Adjustment disorder: a multisite study of its utilization and interventions in the consultation-liaison psychiatry setting

J J Strain, G C Smith, J S Hammer, D P McKenzie, M Blumenfield, P Muskin, G Newstadt, J Wallack, A Wilner, S S Schleifer
General Hospital Psychiatry 1998, 20 (3): 139-49
The consultation-liaison (C-L) psychiatry services of seven university teaching hospitals in the United States, Canada, and Australia (the MICRO-CARES Consortium) used a common clinical database to examine 1039 consecutive referrals. A diagnosis of adjustment disorder (AD) was made in 125 patients (12.0%); as the sole diagnosis, in 81 (7.8%); and comorbidly with other Axis I and II diagnoses in 44 (4.2%). It had been considered as a rule-out diagnosis in a further 110 (10.6%). AD with depressed mood, anxious mood, or mixed emotions were the commonest subcategories used. AD was diagnosed comorbidly most frequently with personality disorder and organic mental disorder. Sixty-seven patients (6.4%) were assigned a V code diagnosis only. Patients with AD were referred significantly more often for problems of anxiety, coping, and depression; had less past psychiatric illness; and were rated as functioning better--all consistent with the construct of AD as a maladaptation to a psychosocial stressor. Interventions were similar to those for other Axis I and II diagnoses, in particular, the prescription of antidepressants. Patients with AD required a similar amount of clinical time and resident supervision. It is concluded that AD is an important and time-consuming diagnostic category in C-L psychiatry practice.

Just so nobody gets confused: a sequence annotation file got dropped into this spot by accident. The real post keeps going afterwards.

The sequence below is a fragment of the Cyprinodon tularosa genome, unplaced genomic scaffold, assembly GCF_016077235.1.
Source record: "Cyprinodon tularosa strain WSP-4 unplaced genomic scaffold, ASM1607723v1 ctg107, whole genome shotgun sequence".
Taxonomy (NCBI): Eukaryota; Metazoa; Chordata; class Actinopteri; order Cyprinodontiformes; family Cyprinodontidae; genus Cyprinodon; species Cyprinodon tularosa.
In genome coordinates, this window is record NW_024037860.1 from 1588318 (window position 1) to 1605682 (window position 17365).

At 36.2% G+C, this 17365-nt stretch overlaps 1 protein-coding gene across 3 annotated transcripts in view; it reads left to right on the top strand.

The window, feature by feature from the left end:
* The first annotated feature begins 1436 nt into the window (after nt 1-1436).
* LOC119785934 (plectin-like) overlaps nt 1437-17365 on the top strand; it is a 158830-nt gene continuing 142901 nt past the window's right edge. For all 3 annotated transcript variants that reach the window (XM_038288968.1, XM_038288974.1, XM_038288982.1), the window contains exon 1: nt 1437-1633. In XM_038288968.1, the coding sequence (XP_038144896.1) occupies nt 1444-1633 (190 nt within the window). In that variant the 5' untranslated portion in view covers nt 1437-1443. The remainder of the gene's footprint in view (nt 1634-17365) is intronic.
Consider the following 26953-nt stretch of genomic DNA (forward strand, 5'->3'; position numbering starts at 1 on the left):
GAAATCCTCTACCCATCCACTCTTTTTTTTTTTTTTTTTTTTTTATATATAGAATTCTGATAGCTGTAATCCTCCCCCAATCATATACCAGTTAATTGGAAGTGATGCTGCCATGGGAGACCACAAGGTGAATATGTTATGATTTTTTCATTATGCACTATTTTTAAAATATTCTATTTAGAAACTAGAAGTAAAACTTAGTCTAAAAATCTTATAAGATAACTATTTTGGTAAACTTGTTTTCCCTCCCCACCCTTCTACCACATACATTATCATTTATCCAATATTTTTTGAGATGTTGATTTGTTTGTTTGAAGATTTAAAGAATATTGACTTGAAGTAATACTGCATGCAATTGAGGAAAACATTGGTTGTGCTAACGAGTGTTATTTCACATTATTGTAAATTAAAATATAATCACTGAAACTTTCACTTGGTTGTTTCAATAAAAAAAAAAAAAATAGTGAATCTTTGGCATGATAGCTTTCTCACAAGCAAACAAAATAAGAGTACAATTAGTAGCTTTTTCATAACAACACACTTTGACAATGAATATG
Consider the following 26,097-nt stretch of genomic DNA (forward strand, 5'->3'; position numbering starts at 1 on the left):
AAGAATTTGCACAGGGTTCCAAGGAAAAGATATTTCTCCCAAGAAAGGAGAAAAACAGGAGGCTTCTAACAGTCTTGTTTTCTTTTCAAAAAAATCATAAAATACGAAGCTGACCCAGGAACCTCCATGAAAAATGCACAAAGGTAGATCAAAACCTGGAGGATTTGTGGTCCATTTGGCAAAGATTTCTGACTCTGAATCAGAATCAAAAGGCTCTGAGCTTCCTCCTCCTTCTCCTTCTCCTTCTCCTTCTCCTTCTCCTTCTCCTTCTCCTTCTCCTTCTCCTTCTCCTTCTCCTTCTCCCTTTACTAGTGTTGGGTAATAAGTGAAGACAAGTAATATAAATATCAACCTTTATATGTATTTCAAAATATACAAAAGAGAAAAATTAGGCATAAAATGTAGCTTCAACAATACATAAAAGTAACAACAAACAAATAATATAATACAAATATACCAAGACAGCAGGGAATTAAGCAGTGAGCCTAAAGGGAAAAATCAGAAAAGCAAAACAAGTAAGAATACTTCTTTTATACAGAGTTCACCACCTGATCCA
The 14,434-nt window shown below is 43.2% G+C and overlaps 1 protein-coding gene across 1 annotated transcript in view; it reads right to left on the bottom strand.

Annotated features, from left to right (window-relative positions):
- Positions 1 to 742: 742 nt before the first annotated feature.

Full Text Links

Find Full Text Links for this Article


You are not logged in. Sign Up or Log In to join the discussion.

Related Papers

Remove bar
Read by QxMD icon Read

Save your favorite articles in one place with a free QxMD account.


Search Tips

Use Boolean operators: AND/OR

diabetic AND foot
diabetes OR diabetic

Exclude a word using the 'minus' sign

Virchow -triad

Use Parentheses

water AND (cup OR glass)

Add an asterisk (*) at end of a word to include word stems

Neuro* will search for Neurology, Neuroscientist, Neurological, and so on

Use quotes to search for an exact phrase

"primary prevention of cancer"
(heart or cardiac or cardio*) AND arrest -"American Heart Association"

We want to hear from doctors like you!

Take a second to answer a survey question.